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 Post subject: Re: Key of F
PostPosted: Wed Oct 31, 2018 5:55 am 
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The Gary Humphrey whistles look like they'll do the trick. Does anyone have an experience with them?


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 Post subject: Re: Key of F
PostPosted: Wed Oct 31, 2018 8:59 am 
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Not with an F. I had a D for a while though. It was a fine whistle but between the price of it and the cost of his preferred shipping it turned out Very Expensive. And I eventually sold it on to recoup the expense.

I would suggest you try your Generation F first. They're lovely little whistles off the shelf and given the use F whistles normally get I wouldn't recommend spending ten to fifteen times the price for any other whislte.

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 Post subject: Re: Key of F
PostPosted: Wed Oct 31, 2018 9:54 am 
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I have a recent (maybe 5 years old) high F brass Generation that's one of the better stock Generation whistles I have. For the price, it's worth giving it a try. Chris Abell makes a high F whistle if you want something higher end. https://www.abellflute.com/whistles

Edited to add:

Humphrey whistles are some of my favorites, but I've only ever played his high D models. They have very balanced octaves (strong low D without the high B being too harsh or hard to hit). And, Gary's a swell guy! :)

-Brett

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 Post subject: Re: Key of F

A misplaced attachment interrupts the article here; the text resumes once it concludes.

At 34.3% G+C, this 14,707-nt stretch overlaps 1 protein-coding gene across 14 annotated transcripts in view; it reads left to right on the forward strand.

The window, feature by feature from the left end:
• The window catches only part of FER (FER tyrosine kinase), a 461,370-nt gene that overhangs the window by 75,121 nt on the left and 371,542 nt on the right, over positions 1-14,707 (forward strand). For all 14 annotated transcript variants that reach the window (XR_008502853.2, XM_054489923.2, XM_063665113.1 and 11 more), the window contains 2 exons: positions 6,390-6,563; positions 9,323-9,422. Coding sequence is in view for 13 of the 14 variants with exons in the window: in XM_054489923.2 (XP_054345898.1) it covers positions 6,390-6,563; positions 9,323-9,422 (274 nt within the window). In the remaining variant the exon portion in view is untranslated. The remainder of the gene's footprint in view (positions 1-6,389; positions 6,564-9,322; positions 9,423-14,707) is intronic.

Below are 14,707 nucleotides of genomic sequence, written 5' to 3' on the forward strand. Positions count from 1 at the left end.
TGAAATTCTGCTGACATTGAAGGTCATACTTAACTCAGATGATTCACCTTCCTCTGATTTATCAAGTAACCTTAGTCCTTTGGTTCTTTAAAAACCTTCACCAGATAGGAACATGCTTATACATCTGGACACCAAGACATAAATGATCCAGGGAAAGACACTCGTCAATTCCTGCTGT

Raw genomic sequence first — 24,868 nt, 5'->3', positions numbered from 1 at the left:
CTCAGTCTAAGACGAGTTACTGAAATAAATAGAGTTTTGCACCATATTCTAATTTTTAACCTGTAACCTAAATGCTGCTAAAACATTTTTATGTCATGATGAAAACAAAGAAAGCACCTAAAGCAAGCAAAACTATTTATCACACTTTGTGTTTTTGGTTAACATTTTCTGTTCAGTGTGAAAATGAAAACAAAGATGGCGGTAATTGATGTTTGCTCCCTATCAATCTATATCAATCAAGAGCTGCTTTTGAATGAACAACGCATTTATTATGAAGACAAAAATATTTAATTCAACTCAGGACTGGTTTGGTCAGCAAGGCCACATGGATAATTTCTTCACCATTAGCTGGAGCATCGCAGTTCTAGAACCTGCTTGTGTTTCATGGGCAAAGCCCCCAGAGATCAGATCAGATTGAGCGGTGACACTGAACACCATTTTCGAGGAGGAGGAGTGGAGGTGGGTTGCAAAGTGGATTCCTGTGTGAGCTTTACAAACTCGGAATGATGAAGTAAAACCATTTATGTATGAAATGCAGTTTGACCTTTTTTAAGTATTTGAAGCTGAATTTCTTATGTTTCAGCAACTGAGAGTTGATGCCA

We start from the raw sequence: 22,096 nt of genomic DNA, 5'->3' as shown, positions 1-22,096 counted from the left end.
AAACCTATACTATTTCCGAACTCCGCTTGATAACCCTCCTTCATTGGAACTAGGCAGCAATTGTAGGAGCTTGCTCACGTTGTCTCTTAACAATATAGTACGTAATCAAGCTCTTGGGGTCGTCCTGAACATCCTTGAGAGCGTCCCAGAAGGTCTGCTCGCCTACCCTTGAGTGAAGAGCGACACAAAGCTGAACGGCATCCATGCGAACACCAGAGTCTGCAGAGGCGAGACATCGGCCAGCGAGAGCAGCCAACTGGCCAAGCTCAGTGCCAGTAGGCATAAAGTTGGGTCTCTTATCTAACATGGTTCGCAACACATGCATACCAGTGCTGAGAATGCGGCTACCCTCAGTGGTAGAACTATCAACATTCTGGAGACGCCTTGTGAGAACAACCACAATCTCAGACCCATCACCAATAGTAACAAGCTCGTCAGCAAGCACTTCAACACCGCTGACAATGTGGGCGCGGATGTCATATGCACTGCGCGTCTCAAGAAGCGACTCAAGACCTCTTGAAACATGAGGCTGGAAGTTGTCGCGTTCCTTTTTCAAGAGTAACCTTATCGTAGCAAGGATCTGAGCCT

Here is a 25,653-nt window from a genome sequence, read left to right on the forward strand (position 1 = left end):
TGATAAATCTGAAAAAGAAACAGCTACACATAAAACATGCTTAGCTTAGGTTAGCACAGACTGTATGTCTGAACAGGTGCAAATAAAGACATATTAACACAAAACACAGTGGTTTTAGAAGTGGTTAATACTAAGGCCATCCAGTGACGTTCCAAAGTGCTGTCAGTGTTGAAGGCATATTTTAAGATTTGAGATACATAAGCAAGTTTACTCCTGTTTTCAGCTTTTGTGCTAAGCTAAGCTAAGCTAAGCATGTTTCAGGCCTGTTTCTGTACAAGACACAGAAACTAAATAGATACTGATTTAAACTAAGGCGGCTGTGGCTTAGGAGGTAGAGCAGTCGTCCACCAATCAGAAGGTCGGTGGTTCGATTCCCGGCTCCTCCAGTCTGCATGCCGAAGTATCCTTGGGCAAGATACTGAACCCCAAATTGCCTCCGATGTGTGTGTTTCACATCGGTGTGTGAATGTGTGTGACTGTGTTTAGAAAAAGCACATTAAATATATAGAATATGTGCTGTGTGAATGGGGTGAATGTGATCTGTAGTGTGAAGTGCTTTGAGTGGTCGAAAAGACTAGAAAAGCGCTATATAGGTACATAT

PostPosted: Fri Nov 02, 2018 6:51 am 
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When I first started whistling like many people I picked up a complete set of Gens (I actually bought two sets, one in brass, one in nickel, liked the brass better, gave away the nickels) a few years on and hopefully now able to pass judgement I find that the F is one of the better players, if I was to rate them I would say:

1. Bb

2. Eb/F (tie)

3. C (okay)

4. D (dreadful)

5. G (too small)

So try a Gen or two before looking at more expensive options, or if you do want to go (ostensibly) upmarket try a Susato High F (be warned though ... LOUD)


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 Post subject: Re: Key of F
PostPosted: Fri Nov 02, 2018 7:17 pm 
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Backhold wrote:
if I was to rate them I would say:

1. Bb

2. Eb/F (tie)

3. C (okay)

4. D (dreadful)

5. G (too small)



Many years ago an experienced whistler mentioned to me that in his opinion the D was the poorest Generation size.

He said that it was the only size that didn't have its own dedicated tubing-size and head; rather, it was merely a stretched Eb.

He felt the bore was a tad small (in relation to length).

I don't know if it's true, but he said the original Generations were Alto/Soprano pairs Bb/Eb and C/F, each whistle being designed from the ground up and playing nicely. (Of course D/G are likewise an Alto/Soprano pair.)